10 Lessons Donald Trump Taught Me About Self-Esteem

My friends are divided between those who love and celebrate President Trump and those who have been in a deep depression, since the election.

In my quest to see the bright side of just about everything (think Pollyanna), here are 10 lessons I am learning from The Donald. If I can use them all, I will build my self-esteem. And isn’t that everything?

  1. Thoughtful liberal friends may tell you the truth. Ditch them. What you really want is a bunch of acolytes who tell you that you are completely in the right, especially when you’re wrong. Nearly anyone will agree with you, when you are correct. I am currently retraining a pal to say how beautiful and clever I am, whenever they see me. Faults are for losers. Losers should be fired. Most of my friends are fired, pending re-education efforts.
  2. Winning is everything. If you are losing, you may still be winning. What you have to do is shout out that you are winning, all the time. Pay a few people to yell and scream about how great you are, 15 times every hour. It’s best if these people are rich, tall and white men. But anyone will do, if you are pressed for time.
  3. Reality TV is the ultimate career builder. You don’t have a show? You live in Europe? No problem. Send out aggressive press releases to all the media in your town. Do this every week or even more often. Express the most outrageous, racist, sexist and nasty views possible. Media attention will follow. Reality TV will reach our to you. Trust me on this. I am worth trusting, because I keep saying so.
  4. Join a political party. It doesn’t matter which one. Join several. Go to meetings. Pick the noisiest person in the room and behave just like them. Get into arguments. Always attend every meeting and gradually take over the direction of policy. You can lead any gathering just by being able to stay up later than anyone else. In politics, stamina and being loud are everything.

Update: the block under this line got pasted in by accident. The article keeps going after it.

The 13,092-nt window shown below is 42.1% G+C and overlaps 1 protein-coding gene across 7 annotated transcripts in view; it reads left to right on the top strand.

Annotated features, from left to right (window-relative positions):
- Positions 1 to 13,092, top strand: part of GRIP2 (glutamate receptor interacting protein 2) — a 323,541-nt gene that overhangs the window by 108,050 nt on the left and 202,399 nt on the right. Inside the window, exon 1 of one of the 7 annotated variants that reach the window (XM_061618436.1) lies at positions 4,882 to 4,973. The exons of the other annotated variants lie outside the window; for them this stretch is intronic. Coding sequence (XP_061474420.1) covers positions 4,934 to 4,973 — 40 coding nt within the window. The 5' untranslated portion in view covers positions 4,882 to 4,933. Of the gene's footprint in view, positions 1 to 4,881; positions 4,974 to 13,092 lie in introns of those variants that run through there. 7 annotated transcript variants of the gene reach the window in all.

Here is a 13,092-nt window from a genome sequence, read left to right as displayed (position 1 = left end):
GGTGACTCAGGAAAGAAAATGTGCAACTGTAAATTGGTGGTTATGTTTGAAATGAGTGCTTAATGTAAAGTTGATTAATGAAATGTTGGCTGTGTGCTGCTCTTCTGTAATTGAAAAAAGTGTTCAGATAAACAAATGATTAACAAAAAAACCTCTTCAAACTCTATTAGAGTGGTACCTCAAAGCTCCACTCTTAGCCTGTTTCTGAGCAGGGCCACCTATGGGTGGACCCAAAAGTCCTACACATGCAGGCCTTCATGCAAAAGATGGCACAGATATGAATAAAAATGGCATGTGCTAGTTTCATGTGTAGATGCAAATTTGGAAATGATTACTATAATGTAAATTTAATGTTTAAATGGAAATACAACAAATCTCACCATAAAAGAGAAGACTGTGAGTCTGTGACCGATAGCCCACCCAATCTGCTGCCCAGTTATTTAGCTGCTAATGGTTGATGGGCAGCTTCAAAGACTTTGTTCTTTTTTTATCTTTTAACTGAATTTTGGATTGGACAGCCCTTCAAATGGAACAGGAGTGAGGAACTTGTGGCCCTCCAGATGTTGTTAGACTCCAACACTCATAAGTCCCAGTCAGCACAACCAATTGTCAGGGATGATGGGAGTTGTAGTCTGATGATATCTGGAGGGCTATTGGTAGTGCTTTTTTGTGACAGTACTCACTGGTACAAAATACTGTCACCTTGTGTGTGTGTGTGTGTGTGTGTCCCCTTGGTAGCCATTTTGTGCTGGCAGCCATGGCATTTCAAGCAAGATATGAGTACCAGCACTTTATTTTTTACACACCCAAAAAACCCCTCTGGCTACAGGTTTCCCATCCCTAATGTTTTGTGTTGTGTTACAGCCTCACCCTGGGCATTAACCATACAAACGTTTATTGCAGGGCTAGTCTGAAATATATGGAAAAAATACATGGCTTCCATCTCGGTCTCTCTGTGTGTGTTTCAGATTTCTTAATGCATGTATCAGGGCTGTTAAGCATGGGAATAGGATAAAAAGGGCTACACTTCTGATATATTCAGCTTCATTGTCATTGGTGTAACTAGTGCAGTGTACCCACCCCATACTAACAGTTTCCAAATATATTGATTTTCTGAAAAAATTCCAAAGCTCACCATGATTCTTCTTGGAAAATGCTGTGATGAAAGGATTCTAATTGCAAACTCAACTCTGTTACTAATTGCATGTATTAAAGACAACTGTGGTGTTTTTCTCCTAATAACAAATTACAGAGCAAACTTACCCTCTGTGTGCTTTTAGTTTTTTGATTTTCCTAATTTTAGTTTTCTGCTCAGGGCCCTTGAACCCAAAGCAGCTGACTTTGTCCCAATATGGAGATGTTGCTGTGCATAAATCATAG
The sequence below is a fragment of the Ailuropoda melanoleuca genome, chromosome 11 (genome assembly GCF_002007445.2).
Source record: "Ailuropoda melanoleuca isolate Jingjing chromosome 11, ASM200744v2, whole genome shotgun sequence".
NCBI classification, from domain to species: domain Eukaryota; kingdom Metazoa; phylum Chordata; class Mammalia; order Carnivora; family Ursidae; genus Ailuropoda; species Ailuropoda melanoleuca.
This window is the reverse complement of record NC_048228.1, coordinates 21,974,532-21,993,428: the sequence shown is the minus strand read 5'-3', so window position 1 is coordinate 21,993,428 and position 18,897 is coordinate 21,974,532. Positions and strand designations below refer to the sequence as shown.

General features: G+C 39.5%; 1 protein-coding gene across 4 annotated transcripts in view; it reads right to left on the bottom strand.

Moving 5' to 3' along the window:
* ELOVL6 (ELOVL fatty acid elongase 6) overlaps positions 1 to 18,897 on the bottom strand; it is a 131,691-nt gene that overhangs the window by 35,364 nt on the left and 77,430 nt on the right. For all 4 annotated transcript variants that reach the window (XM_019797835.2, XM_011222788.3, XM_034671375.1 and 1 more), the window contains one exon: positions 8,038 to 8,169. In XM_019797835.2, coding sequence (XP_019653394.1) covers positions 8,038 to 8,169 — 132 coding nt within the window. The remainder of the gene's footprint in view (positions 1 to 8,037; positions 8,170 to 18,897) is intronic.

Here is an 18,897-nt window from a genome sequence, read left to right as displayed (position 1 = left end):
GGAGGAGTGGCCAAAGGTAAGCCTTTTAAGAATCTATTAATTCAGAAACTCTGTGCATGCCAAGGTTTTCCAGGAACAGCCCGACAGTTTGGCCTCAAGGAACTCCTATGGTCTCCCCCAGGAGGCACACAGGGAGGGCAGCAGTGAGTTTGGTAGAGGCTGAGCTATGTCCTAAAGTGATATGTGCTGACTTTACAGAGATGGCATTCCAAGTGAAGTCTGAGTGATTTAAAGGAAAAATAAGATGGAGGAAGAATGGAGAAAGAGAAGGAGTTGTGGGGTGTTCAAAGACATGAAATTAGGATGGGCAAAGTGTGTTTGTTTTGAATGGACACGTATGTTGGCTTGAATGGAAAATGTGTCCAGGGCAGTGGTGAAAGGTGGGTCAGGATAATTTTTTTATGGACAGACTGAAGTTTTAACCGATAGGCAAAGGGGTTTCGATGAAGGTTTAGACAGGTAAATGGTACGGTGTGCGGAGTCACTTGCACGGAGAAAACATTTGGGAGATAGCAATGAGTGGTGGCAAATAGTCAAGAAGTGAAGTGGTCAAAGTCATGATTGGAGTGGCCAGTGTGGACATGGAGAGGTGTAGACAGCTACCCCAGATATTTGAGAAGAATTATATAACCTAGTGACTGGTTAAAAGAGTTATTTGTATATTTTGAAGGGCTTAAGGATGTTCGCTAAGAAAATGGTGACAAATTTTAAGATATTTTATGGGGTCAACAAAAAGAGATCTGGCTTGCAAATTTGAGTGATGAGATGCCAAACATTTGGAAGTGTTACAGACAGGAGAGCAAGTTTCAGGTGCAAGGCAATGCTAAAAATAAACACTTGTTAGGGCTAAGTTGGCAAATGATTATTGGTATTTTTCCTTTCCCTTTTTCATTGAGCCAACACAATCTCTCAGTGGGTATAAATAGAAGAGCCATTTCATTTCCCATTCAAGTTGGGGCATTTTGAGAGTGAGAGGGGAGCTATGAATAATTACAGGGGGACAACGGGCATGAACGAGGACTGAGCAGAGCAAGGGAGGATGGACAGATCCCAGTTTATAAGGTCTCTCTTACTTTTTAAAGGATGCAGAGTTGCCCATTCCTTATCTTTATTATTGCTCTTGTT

5. Distinctive hair helps to create a brand. You don’t have distinctive hair? No problem. Wear an enormous hat. See my picture, above and you will find yourself trusting me and feeling better. You may even smile. The important point here is to make your head as enormous as physically possible. Your ego will follow and it will grow.
  6. Speak of yourself in third person or repeat your name often. Or, do both of these. I, Greer Nicholson, promise to use my name as often as I can. This will make you remember my name and it will position me as an authority. An authority on what? That doesn’t matter. You’re missing the point. It worked for Donald Trump and for Julius Caesar. It will work for me.
  7. Detail is for little people. Winners don’t do detail. Minions are hired for the small stuff and they can be fired, easily. Have big visions that can be whatever people want them to be. You don’t know where to start? I plan to use “a chicken in every pot”, but with vegetarian alternatives.
  8. Build an enormous wall. Make it huge. Let it be offensive to at least one population. Mexico’s 127 million people are already annoyed by this idea, so I will probably go for Canada’s 35.85 million, instead. When challenged, I will agree to back down a little and just build a wall around Justin Trudeau. By that time, I will have all your attention.
  9. Forget dignity and acceptance. These are your enemies. If you were raised to believe that love, kindness and intelligence are the most important things in life, your parents were probably losers. Brash bragging is the new way of winning. If you struggle with this, watch reality TV and copy any of the Kardashians or Real Housewives. Think of this as part of your education.
  10. Weird beliefs are back in fashion. Complete sentences are yesterday’s news. Bits of. Sentences. Are. Just fine. Climate change? Vaccines? Women’s rights? Black lives matter? The “swamp” of Washington? All are losers. History is written by winners. Self-esteem is about being a winner and eliminating all thoughtfulness and doubt. I am learning to think about gold bathrooms, in a non-ironic way. In time, like Orwell’s Winston, I may learn to love Big Brother.